Same-sex couples in Idaho could get married as soon as Friday morning after a federal judge struck down the state's gay marriage ban, saying it is unconstitutional and wrongly relegates same-sex couples to second-class citizen status. The judge said the state must start issuing same-sex marriage licenses beginning at 9am Friday, but Gov. Butch Otter—describing the ruling as "a small setback in a long-term battle"—plans to appeal the case and has filed a motion seeking an immediate stay, the Idaho Statesman reports.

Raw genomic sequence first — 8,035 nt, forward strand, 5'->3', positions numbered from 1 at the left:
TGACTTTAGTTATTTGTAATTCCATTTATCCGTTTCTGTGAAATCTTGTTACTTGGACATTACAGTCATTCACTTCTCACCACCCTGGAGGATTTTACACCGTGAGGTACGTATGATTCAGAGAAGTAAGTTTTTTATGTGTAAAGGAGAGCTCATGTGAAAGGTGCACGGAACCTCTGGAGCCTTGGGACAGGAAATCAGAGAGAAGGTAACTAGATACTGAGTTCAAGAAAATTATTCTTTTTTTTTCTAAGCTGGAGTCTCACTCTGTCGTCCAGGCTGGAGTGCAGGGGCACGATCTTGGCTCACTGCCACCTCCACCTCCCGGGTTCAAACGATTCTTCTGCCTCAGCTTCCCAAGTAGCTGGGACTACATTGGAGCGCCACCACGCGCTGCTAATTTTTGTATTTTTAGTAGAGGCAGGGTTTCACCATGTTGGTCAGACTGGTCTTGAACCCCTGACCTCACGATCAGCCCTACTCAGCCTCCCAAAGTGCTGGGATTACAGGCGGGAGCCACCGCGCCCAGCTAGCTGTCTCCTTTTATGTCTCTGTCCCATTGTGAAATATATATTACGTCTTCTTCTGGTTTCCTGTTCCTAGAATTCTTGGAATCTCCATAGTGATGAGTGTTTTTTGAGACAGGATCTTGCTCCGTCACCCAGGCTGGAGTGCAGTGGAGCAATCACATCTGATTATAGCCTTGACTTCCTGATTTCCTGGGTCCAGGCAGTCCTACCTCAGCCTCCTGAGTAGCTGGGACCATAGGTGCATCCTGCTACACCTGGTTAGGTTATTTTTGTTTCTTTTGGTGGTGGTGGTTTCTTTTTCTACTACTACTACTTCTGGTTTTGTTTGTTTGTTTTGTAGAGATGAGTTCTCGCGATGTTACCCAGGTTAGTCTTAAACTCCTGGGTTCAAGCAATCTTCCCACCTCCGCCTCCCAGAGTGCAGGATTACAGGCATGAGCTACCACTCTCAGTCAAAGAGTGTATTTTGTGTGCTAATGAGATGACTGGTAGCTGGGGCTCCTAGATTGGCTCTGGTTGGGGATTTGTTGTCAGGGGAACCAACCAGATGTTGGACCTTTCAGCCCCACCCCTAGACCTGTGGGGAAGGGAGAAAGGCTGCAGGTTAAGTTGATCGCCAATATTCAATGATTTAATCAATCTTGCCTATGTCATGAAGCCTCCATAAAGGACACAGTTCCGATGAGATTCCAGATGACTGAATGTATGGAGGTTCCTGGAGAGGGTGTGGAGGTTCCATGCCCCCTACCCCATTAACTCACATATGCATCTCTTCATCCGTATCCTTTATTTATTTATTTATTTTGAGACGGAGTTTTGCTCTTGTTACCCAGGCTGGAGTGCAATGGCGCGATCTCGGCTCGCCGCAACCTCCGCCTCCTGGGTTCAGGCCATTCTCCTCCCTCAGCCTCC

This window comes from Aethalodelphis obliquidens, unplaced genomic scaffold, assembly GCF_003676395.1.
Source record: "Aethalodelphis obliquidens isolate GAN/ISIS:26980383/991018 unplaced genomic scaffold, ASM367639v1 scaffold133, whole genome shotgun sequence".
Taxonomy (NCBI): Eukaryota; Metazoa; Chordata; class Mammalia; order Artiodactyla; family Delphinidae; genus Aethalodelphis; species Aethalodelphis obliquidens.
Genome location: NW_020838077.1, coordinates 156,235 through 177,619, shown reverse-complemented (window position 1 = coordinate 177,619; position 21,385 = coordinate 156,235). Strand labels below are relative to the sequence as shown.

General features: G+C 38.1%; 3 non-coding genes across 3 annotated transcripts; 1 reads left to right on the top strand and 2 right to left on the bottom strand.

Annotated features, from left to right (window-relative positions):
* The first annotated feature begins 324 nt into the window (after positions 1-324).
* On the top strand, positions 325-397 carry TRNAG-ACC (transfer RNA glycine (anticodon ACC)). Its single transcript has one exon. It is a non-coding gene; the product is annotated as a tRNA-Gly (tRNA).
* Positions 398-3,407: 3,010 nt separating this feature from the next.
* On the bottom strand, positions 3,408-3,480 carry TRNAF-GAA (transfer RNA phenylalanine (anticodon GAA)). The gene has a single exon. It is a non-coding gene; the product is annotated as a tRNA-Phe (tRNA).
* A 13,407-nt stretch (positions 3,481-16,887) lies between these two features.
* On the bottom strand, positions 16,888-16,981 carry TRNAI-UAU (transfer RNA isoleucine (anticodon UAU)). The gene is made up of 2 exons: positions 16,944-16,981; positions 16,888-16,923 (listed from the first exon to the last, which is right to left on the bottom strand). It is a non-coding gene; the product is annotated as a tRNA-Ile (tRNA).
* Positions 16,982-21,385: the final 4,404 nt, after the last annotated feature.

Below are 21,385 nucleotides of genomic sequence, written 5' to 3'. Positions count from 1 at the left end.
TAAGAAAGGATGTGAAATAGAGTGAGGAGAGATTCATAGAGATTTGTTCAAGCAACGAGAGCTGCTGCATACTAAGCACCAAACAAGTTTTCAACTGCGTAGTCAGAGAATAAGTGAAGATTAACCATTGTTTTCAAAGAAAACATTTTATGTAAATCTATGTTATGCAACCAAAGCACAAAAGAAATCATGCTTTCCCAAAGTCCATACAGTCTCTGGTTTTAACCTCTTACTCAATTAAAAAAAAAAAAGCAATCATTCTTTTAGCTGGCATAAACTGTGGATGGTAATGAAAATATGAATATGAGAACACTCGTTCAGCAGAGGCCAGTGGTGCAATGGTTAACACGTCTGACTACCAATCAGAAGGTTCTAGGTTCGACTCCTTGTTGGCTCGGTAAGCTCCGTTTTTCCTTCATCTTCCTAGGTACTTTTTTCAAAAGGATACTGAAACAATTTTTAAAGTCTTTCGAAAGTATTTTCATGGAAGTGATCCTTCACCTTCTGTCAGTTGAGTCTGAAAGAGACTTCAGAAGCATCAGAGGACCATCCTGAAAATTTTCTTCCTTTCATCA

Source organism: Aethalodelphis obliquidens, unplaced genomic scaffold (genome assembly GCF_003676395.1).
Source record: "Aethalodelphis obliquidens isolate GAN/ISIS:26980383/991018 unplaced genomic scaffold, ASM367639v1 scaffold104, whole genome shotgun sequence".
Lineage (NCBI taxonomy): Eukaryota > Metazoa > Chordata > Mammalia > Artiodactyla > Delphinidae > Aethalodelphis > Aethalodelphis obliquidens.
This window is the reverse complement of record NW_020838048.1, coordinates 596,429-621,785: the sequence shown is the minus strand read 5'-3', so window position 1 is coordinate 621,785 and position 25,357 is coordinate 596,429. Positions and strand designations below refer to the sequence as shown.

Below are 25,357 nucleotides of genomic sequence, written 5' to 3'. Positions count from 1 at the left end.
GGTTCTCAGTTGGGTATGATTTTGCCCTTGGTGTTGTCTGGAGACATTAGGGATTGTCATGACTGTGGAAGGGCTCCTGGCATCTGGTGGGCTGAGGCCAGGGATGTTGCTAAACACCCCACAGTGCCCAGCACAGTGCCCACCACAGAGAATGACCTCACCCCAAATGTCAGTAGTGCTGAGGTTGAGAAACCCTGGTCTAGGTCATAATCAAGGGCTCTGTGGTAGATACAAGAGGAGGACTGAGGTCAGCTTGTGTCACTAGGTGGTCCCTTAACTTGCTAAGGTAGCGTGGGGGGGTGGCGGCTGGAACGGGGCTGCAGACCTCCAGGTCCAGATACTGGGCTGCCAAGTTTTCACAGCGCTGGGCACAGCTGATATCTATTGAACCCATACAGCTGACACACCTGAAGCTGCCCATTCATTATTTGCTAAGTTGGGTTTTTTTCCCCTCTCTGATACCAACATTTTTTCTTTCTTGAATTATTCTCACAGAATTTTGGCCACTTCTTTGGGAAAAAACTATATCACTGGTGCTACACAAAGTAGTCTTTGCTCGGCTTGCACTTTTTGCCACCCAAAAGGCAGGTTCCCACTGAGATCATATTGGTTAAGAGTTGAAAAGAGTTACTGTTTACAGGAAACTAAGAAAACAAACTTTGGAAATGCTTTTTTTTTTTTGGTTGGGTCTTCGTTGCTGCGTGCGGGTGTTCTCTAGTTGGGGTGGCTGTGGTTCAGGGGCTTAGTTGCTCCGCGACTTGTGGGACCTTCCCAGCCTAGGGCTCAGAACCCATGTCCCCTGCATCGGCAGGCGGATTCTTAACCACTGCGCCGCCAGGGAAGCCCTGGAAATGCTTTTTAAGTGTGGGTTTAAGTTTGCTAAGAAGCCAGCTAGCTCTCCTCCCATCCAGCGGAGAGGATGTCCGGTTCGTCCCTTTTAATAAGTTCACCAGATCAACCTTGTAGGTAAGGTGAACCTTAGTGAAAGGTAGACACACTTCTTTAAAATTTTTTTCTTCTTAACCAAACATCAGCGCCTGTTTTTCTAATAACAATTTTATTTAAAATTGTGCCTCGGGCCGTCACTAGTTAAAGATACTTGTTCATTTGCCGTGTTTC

Idaho's marriage laws "deny same-sex couples the economic, practical, emotional, and spiritual benefits of marriage, relegating each couple to a stigmatized, second-class status," the judge wrote, and "plaintiffs suffer these injuries not because they are unqualified to marry, start a family, or grow old together, but because of who they are and whom they love." A lawyer for four couples who challenged the ban described the ruling as a "victory not only for the courageous couples who brought this case, but for everyone who cares about freedom and fairness," the AP reports. In Arkansas, meanwhile, where a judge struck down the state's same-sex marriage ban last week, gay couples are rushing to get married before the state's Supreme Court can reinstate the ban, reports the New York Times. (Read more Idaho stories.)